Self Defense for Babes

wpid-img_20150419_154534-1.jpgGrandma’s first lesson in self defense: how to break a frontal choke hold.

Of course, I did not choke a six year old… I just placed my hands loosely on her neck and asked her to show me how to get away. She tried wiggling while pulling on my hands with her little fingers. Then I showed her how to use her core strength to break free by shoving both of her arms up fast and hard between mine, to reach for the sky with all her might instead of trying to pry hands off of her. We practiced. The first time she broke the resistance in my arms, her eyes got wide and I could see her confidence soar. So, we practiced some more.

When her brother started paying too much attention, we changed hand position from neck to shoulders as I do not want him to start playing choke your sister. He plays rough with her as it is, tries to throw her to the ground like a wrestler, so she already knows how to break those holds.

It is this scar by her neck, not rough playing siblings, that makes grandma think that she needs to learn some self defense techniques.

The scar is from an attack from a bully at school. She was in a toilet stall in the restroom when the older girl (a first grader) crawled under the door and snatched her up by the neck, choked her hard enough to leave bruises, and drew blood with fingernails.

The incidence sparked a controversy on Facebook between aunts and great-aunts, cousins, friends, and relatives all debating what should be done about it. Some think the school is at fault, that mama should raise hell with the school for letting a kindergartener (my granddaughter) go to the restroom by herself. Others think charges should be pressed on the bully and/or her parents, or at the very least, the bully should be suspended. As far as we know, the girl was just given a talking to by school personnel. It was treated as no big deal, just a fight between two little girls.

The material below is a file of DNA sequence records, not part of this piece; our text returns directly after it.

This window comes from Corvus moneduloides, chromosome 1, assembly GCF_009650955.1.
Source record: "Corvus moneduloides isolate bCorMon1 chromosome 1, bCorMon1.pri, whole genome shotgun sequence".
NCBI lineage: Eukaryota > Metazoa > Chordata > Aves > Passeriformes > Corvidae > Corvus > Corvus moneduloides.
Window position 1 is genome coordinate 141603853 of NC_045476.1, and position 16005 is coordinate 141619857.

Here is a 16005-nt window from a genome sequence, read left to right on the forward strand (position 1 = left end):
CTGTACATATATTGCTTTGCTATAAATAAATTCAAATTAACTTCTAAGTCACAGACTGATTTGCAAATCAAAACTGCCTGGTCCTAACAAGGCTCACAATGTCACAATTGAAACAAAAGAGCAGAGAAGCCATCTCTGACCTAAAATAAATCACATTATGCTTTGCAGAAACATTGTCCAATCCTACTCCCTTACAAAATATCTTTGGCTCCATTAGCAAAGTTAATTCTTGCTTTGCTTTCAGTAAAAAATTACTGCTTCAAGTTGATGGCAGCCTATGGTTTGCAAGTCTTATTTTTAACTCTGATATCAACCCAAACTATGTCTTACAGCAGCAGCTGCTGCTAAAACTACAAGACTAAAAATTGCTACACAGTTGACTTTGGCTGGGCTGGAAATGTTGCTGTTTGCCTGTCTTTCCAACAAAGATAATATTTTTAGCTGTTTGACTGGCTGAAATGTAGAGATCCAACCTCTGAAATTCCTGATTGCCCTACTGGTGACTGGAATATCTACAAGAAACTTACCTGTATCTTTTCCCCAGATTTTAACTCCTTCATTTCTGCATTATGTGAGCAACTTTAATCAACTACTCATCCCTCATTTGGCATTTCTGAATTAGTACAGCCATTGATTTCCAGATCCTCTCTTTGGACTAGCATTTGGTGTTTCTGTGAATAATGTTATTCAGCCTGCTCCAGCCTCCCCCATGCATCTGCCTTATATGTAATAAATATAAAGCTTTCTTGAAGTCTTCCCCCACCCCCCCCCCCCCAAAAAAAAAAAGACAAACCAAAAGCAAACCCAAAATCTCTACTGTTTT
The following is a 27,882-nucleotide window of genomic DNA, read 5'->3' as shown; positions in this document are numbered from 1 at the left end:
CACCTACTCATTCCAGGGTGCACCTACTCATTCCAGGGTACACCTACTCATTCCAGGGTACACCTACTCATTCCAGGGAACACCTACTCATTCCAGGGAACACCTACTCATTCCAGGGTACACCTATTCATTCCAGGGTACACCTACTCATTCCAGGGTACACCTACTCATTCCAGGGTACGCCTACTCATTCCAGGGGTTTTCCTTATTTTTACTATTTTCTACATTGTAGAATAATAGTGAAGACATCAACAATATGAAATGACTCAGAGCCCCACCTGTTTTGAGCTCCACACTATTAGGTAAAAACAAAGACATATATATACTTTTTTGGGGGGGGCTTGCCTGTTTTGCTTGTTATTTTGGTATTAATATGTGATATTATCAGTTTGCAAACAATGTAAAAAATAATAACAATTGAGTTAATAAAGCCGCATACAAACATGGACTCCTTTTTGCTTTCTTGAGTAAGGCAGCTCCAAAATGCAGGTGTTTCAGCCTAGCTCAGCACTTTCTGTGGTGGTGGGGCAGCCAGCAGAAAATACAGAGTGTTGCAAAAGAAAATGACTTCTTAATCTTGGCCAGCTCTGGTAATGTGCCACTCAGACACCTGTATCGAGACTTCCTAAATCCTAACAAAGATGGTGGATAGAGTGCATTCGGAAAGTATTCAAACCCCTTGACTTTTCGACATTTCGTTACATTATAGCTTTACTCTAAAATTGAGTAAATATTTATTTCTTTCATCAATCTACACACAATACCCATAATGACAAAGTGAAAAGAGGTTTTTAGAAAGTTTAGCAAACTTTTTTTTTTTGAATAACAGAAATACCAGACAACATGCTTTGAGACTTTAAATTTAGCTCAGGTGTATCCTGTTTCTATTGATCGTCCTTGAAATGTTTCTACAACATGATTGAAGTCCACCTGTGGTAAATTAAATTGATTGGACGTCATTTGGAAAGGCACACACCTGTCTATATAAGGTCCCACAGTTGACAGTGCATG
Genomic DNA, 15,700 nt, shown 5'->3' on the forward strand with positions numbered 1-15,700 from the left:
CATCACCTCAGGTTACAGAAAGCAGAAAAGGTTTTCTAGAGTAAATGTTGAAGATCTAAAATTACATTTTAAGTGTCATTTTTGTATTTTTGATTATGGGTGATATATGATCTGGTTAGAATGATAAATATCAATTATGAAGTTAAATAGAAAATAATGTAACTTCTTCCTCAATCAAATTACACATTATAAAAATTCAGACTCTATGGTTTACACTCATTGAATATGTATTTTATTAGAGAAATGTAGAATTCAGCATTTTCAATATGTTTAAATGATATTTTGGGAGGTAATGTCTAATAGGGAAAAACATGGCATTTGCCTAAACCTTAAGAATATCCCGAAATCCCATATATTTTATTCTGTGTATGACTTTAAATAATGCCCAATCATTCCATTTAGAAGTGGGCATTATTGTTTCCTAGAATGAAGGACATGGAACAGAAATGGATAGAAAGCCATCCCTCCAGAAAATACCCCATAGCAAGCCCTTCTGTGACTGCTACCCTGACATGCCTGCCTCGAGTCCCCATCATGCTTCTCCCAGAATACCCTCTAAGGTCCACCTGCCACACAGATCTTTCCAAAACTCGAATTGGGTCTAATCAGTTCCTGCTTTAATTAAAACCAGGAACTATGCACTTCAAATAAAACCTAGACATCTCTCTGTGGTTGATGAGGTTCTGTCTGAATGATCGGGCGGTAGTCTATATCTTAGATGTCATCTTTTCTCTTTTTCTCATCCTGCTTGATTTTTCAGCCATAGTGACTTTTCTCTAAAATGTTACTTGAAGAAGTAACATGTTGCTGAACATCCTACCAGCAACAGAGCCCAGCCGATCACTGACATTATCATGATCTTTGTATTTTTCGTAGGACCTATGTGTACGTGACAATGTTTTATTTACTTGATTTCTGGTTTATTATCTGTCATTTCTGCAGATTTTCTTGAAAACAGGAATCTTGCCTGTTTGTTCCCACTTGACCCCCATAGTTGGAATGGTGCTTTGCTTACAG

Men who see that she has no problem slamming her brother when he gets too aggressive, or tackling boys while playing yard football, do not understand that she is a little girl who certainly did not expect to be physically attacked on the toilet. They come off as if the attack was her own fault by asking, “Why did you let that girl crawl into your stall?” They tell her that she should have done this or that, kicked the girl in the head, stomped her hands, anything to stop her from crawling in.

This grandma wants to teach some self defense techniques that can be practiced, but not used to hurt her brothers. I am not sure what those are… what is age appropriate for a six year old?


Kiddie Art


Everyone colors at grandmas, but not in coloring books.  If you want lines, draw your own… although grandma will give you a swirl or something if you ask.  We talk color, compliments and neutrals, experiment with shading and blending… try this or that, see what happens, but bottom line is do what you want… it’s your art.


DJ (says he’s 11 now)


Zarah (age 6)


Scribble art by Zeth (age 2) and Zavie (age 3)

Scribble art by Zeth (age 2) and Zavie (age 3)

I’ve been told that I ruin kids for school, where coloring neatly within the lines using only one color of crayon per section will achieve the desired result, so we use paper and Prismacolor pencils instead of coloring books and crayons.

I am making a conscious effort to zone into things that really matter – art, peace, children, music, friendships, etc. It is kind of like choosing my battles wisely, as even though there are things here that hit me crooked and I know they are not right, advocating for change renders nothing.  All it does is waste my energy, like beating my head on a brick wall. Is it my problem? No… so I took a line from Paul Simon’s Gumboots and called the whole thing to a halt.





Snap Me, Snap You

My grandson Zavie, not yet two, thinks he is snapping a picture of me with his mother’s phone as I snap a photo of him. Dear sister is lost on crystal beads.